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Ep. 122: 2012-04-08 – Indie Love

iM: Episode #122 features 23 tracks including new music from JAPANDROIDS, PS I LOVE YOU, BANQUET, CHAMPION LOVER, and OLD ENGLISH.


Column: [Listen Queer] THE CLIKS – Black Tie Elevator

iM’s Julia Stead explores the musical career of THE CLIKS’ Lucas Silveria and the band’s new 2013 release.


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Column: [Can't Make A Living] – Perseverance Pt.1: The Big Why

February 21, 2012


There’s a great lyric from THE WALKMEN’s song, “We’ve Been Had”:

Well I’m a modern guy I don’t care much for the go-go
or the retro image I see so often telling me to
keep trying maybe you’ll get here someday
keep up the work, kid. ok
I close the book on them right there

Sometimes this verse epitomizes how I feel about music. Every so often I’m hit with what I call The Big Why – basically, that moment of existential crisis when you ask yourself, “why am I still doing this?” If it hasn’t happened to you yet (oh fellow indie musician), I guarantee it will at some point. It might be on some sore and hung-over morning after a tour or during a family function when your cousin (twice removed) asks why you’re over 25, not in school, and still working at Starbucks.

Let’s face it – being an indie musician these days can seem like a lot of hard, thankless work (e.g., countless hours of writing, rehearsing, recording, promoting, being your own roadie, plus not getting paid). For every fresh band starting up in this city there are probably two who are imploding.

I thought a good way to start this column, a sort of weekly indie-rock survival guide, would be to take on this important, often perplexing, issue. When I sat down to plot this essay I realized I’d have to get pretty philosophical, so I divided this first topic into several bite-sized 500-word installments.

OK, before I continue I have one caveat: I don’t claim to be some guru with all the absolute answers. I think each person’s Big Why ultimately comes down their unique circumstance.

Your answer might even be: “I really should quit this before I end up dead or in rehab.” However, I’ve been asked to write a column and to keep it positive – besides, they say you should write what you know (or at least what you believe you know), so here goes.

What follows in the next 8 installments or so is purely opinion (backed up with a few quotes and case studies). My hope is that if you happen to be struggling with your Big Why this might be helpful.

Anyway, end of caveat and onto my first point: music is Art. I have about 300 words left, so I need to keep this short. I think popular music, regardless of genre, is capable of being a legitimate art form.

Frankly, I believe music is THE art form – it’s modern alchemy – the closest thing to magic in our world. Yes, some music is merely craft (or crap), sort of like how some paintings are “purely commercial” while others are “fine art” and some manage to be both – but I believe that we (indie musicians) intend to make Art (with a capital ‘A’) even if we don’t necessarily frame it that way.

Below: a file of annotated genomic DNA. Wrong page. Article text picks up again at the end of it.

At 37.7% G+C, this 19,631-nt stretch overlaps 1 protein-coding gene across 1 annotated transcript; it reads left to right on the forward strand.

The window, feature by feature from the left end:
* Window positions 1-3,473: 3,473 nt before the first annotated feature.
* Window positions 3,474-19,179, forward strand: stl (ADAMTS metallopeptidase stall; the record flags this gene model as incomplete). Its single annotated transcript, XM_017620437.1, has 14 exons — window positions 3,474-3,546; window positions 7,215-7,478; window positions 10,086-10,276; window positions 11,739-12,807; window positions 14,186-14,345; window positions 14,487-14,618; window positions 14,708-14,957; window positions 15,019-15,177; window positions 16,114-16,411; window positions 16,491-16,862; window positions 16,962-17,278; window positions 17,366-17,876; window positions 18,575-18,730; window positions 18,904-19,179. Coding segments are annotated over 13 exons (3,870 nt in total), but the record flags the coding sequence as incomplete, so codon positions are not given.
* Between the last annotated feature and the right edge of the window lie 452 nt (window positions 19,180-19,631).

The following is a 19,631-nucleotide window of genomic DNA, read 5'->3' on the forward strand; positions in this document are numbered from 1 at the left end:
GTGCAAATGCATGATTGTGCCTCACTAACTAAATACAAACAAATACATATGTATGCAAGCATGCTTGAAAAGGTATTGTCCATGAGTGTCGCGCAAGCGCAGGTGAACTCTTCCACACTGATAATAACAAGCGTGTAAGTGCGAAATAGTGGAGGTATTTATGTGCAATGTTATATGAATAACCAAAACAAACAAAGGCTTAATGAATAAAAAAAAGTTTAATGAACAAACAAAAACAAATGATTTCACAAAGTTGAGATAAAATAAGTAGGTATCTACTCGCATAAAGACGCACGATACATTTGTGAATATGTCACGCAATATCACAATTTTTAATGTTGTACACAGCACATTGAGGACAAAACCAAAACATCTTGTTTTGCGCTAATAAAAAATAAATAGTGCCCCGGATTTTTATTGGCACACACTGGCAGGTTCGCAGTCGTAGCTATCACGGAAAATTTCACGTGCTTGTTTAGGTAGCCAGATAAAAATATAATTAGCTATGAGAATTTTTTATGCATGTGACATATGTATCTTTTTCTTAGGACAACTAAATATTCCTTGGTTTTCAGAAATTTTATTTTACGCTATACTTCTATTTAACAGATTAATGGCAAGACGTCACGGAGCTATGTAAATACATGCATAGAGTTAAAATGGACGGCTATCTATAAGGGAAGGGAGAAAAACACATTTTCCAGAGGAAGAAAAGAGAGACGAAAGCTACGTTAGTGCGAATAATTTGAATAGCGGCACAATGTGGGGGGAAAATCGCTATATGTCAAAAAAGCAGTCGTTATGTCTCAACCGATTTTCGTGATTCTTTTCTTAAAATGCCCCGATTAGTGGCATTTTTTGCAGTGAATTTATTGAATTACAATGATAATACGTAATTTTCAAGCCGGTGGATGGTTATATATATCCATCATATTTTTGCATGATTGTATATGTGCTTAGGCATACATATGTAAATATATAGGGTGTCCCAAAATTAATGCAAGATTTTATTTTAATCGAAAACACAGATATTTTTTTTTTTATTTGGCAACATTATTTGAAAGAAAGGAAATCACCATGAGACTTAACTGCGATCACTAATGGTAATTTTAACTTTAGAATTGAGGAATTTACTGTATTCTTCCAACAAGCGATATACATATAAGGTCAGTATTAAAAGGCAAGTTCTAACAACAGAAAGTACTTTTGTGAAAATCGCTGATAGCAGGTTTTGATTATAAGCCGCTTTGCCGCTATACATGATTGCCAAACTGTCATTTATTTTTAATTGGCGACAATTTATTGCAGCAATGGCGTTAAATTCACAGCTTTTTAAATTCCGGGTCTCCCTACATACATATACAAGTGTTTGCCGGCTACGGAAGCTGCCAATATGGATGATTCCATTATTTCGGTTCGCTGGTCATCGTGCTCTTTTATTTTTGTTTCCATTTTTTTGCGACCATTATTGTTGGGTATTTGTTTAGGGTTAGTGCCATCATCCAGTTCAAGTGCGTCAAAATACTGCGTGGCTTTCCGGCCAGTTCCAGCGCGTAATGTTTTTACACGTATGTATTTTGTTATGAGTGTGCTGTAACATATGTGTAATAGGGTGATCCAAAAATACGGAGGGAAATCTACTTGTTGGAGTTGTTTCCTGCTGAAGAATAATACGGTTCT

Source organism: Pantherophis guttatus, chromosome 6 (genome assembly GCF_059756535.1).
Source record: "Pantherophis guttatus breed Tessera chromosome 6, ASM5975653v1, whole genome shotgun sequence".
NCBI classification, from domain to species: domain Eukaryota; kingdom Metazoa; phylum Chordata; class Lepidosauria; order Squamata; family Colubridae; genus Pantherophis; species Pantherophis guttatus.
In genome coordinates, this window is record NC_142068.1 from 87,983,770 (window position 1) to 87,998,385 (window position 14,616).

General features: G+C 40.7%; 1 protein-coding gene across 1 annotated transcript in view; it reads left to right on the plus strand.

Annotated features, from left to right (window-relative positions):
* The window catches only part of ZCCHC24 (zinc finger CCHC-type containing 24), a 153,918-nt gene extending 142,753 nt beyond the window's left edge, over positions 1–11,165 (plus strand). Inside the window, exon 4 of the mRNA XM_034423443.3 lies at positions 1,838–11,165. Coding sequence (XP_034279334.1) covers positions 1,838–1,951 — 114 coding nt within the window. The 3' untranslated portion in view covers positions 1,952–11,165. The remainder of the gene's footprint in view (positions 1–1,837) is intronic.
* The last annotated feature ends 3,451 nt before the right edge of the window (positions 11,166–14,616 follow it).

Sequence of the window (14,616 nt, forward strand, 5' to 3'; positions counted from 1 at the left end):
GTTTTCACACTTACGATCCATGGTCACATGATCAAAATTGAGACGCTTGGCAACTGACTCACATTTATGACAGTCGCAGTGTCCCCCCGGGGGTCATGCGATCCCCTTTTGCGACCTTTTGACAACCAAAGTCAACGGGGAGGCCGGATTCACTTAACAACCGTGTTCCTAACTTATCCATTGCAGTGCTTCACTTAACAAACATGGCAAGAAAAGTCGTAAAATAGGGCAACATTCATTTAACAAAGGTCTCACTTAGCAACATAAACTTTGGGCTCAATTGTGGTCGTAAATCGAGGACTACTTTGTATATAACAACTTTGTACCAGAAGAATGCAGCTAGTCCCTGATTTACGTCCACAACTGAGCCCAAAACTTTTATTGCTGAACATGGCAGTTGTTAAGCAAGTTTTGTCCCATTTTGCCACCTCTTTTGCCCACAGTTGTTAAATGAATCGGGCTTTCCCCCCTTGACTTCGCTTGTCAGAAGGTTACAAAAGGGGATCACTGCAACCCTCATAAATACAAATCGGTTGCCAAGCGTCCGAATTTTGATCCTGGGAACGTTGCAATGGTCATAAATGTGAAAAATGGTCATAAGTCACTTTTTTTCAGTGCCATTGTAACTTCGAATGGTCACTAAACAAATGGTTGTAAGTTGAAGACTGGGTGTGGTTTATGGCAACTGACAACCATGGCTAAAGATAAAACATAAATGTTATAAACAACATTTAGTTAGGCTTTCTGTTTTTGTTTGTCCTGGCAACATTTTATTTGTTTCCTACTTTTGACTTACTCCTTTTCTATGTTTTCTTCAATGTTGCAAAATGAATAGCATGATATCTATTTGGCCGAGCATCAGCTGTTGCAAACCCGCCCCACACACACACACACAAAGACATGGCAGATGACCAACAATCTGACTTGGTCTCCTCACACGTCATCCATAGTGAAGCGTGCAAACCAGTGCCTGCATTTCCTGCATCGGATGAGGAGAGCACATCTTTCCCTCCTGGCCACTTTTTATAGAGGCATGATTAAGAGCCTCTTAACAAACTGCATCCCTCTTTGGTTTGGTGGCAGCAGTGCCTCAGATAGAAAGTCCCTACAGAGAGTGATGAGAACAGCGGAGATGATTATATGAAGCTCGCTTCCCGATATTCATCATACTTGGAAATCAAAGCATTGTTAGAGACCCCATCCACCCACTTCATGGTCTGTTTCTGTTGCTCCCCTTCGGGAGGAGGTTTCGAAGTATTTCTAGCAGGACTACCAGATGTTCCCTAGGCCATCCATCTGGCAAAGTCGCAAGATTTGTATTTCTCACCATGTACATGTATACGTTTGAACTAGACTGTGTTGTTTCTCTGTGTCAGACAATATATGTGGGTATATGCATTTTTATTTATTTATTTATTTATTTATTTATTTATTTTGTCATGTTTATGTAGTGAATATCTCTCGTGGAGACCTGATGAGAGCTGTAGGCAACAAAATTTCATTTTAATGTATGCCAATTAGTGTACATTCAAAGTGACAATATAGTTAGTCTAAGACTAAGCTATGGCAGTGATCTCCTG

So if you have gotten this far you might be thinking, “yes, we’re with you Dean, we are in it for the Art, whatever that is.” Very good indeed, but believe me there has to be more to it than that.

First, this begs the question, “well, what is Art then?” In short, I don’t know. Nobody really does.

In Understanding Media (1964) Marshall McLuhan wrote, “I think of art, at its most significant, as a DEW line, a Distant Early Warning system that can always be relied on to tell the old culture what is beginning to happen to it.”

Leo Tolstoy in his essay, What Is Art (1897), said something like (I’m paraphrasing): “(Art is) human activity in which one emitter, by means of external signs, transmits, through infectious means, previously experienced feelings, creating an emotional link.”

Both gentlemen are hinting at the idea that Art is supposed to show us something hidden about our world – something we either can’t say or won’t say in more direct means.

I can buy that.

This line of thinking also posits that Art requires an audience – and that’s really what I’m driving at here. Personally, for music to qualify as something better than “an exercise” (and thus satisfy my Big Why), it should achieve (or should strive towards achieving) three fundamental qualities: an audience (aka recognition), subversion (aka a message), and authenticity (aka personal meaning).

So you see, this is really just an introduction, because in the next four installments I intend to discuss recognition. And, to narrow things down even more I am going to focus on what I believe to be one key component to obtaining recognition: perseverance.

Next Up >> Perseverance Part 2: Accidental Flaming Lips

About The Author
Dean Marino is a Toronto-based songwriter, record producer and studio engineer. He is the frontman for the band Papermaps, and guitarist for both Wendy Versus, and Tin Star Orphans. From 2006-2012 Dean was co-owner of the famous Chemical Sound Recording Studio where he played host to numerous bands as varied as the Born Ruffians and the Black Keys. Dean is a self-described music "lifer."
Website // Follow Dean on Twitter // iM Bio Page